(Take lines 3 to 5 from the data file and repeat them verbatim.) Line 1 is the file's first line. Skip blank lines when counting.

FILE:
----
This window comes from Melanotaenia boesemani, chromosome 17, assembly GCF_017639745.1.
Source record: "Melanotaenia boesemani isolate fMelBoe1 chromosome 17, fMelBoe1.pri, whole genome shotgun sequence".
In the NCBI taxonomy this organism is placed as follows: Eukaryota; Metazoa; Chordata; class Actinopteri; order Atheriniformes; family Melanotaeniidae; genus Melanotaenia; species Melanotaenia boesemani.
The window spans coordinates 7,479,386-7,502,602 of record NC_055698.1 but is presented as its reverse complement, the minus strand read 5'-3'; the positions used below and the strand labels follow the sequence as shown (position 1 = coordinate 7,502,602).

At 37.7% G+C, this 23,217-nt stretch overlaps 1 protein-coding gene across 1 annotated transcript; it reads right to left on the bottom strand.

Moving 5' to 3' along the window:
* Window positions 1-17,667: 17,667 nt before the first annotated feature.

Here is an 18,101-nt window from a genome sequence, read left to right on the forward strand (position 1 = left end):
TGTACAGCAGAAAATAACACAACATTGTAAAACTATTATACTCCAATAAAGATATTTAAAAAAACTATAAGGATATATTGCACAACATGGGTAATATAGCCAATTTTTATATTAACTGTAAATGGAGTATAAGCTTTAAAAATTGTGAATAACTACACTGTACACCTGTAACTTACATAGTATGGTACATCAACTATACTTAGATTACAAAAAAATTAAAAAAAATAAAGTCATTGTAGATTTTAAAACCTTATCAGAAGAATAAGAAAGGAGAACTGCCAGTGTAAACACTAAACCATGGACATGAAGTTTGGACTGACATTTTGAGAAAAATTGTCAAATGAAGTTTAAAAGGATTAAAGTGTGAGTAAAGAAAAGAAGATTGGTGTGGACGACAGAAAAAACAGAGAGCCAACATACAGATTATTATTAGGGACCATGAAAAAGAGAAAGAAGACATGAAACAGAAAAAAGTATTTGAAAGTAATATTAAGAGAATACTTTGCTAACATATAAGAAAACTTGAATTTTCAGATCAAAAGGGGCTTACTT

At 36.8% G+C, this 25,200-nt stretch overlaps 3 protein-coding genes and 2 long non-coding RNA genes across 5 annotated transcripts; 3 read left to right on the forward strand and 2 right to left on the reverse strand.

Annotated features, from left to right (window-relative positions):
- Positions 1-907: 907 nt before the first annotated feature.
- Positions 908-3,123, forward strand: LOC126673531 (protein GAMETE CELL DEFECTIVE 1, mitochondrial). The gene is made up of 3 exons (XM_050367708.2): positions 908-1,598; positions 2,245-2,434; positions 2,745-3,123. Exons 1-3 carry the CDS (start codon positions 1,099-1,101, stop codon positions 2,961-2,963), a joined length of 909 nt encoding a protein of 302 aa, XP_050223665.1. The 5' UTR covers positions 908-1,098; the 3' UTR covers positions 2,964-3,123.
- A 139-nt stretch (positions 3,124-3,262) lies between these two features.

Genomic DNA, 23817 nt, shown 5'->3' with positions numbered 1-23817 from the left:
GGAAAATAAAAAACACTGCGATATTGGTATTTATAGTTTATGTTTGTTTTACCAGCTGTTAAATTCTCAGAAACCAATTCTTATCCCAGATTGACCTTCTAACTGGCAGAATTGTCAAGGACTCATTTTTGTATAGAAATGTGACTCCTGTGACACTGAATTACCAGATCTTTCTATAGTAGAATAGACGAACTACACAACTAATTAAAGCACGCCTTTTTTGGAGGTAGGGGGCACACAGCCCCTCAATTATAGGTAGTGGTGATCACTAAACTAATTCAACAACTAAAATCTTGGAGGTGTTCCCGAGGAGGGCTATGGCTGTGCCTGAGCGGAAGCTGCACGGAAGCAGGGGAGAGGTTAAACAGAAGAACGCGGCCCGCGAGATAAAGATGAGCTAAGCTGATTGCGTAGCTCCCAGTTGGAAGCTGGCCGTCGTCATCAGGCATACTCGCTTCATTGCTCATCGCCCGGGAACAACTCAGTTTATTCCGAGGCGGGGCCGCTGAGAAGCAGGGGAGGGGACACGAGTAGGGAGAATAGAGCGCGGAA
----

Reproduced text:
In the NCBI taxonomy this organism is placed as follows: Eukaryota; Metazoa; Chordata; class Actinopteri; order Atheriniformes; family Melanotaeniidae; genus Melanotaenia; species Melanotaenia boesemani.
The window spans coordinates 7,479,386-7,502,602 of record NC_055698.1 but is presented as its reverse complement, the minus strand read 5'-3'; the positions used below and the strand labels follow the sequence as shown (position 1 = coordinate 7,502,602).

At 37.7% G+C, this 23,217-nt stretch overlaps 1 protein-coding gene across 1 annotated transcript; it reads right to left on the bottom strand.